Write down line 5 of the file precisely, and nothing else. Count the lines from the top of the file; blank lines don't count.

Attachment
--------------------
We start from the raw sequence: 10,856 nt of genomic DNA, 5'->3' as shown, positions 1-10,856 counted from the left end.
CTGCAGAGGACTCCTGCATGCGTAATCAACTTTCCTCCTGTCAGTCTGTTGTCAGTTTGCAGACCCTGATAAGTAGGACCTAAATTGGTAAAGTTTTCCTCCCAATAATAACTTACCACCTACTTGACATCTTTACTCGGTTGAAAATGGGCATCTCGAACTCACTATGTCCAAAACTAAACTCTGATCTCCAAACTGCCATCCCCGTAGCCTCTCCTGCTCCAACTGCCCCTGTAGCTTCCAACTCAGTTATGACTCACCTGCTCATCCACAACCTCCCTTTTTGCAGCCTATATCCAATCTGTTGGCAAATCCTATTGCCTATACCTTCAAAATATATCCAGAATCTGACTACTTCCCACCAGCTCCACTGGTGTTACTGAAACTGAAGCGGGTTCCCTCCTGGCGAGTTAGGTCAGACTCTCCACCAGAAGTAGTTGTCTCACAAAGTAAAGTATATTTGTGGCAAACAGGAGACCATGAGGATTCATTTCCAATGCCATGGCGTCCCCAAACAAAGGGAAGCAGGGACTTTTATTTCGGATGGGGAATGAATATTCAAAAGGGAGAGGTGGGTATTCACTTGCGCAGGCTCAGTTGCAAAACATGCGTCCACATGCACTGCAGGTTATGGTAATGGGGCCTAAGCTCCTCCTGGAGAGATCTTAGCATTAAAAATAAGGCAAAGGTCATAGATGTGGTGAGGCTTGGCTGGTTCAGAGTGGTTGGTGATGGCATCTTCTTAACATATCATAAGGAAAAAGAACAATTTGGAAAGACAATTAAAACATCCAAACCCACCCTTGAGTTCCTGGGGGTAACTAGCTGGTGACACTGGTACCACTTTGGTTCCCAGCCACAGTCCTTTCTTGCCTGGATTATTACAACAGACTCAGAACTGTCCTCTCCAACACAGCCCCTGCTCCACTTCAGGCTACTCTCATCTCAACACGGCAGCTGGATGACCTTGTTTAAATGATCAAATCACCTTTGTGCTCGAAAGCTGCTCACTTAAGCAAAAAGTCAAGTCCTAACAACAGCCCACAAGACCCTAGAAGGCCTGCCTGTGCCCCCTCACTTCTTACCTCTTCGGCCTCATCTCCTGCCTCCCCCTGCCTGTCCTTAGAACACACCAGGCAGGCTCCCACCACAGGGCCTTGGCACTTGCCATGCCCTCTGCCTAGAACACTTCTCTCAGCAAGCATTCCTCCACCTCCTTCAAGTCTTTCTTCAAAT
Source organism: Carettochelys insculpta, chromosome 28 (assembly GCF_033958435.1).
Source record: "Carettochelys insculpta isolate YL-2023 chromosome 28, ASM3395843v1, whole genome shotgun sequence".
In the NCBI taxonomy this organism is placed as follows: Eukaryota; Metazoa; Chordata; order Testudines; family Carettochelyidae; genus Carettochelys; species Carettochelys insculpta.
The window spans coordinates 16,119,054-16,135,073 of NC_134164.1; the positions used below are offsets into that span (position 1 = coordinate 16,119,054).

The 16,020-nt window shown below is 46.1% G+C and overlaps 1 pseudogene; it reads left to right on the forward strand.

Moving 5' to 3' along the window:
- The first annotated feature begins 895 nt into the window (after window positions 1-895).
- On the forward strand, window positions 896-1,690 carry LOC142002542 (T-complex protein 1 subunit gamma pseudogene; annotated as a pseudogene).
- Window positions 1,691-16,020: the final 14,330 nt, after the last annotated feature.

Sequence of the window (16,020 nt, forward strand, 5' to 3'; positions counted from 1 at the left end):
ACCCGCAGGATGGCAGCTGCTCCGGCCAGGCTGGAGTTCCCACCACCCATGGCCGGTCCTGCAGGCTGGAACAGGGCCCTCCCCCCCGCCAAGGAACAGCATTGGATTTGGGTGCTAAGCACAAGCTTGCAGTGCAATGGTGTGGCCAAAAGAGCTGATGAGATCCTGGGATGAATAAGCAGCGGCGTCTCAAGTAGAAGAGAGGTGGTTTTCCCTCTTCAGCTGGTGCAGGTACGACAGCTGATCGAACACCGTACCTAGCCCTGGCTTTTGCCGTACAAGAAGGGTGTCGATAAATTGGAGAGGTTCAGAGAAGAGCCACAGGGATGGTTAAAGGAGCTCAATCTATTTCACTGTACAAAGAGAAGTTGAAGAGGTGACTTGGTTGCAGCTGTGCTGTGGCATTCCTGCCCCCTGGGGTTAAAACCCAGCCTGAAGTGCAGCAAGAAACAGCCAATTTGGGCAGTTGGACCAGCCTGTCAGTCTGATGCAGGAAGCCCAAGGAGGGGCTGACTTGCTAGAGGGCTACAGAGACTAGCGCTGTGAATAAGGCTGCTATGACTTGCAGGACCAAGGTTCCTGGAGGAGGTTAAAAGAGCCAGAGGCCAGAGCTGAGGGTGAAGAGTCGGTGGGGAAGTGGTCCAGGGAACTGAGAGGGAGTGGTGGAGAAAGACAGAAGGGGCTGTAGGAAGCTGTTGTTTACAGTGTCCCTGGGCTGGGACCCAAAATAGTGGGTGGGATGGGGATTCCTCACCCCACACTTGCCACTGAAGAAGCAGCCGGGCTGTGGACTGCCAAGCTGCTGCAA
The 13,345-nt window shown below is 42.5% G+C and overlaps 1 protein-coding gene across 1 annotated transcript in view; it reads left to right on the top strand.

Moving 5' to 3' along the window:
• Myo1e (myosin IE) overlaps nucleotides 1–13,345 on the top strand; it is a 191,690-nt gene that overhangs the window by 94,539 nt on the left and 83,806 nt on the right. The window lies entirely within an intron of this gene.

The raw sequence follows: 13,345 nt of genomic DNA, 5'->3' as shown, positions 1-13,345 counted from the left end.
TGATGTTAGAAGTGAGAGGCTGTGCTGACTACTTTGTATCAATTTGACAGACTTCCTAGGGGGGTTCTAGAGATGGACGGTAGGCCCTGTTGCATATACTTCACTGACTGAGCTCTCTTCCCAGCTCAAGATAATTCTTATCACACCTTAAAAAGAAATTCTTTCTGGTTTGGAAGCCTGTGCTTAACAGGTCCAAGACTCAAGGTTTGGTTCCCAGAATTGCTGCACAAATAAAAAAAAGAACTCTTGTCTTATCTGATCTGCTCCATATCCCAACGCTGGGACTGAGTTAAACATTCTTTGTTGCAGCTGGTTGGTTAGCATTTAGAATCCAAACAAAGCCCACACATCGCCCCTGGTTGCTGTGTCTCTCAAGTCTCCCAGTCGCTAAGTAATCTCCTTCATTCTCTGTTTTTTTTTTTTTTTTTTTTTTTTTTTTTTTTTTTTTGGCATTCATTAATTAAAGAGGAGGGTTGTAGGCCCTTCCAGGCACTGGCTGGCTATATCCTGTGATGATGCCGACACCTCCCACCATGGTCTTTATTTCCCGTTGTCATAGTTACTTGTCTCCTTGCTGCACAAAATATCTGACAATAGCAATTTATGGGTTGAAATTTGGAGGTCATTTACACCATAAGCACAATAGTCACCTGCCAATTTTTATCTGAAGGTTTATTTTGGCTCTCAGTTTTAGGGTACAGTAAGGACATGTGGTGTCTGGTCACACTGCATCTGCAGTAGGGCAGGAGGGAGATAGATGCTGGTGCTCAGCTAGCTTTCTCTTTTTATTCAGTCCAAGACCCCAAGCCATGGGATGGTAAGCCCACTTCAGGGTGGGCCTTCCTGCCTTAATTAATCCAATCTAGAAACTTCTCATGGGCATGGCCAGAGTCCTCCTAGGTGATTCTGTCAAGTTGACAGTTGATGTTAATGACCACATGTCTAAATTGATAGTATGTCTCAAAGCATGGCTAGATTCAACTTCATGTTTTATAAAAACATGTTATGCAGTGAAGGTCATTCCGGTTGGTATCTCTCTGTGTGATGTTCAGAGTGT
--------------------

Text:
In the NCBI taxonomy this organism is placed as follows: Eukaryota; Metazoa; Chordata; order Testudines; family Carettochelyidae; genus Carettochelys; species Carettochelys insculpta.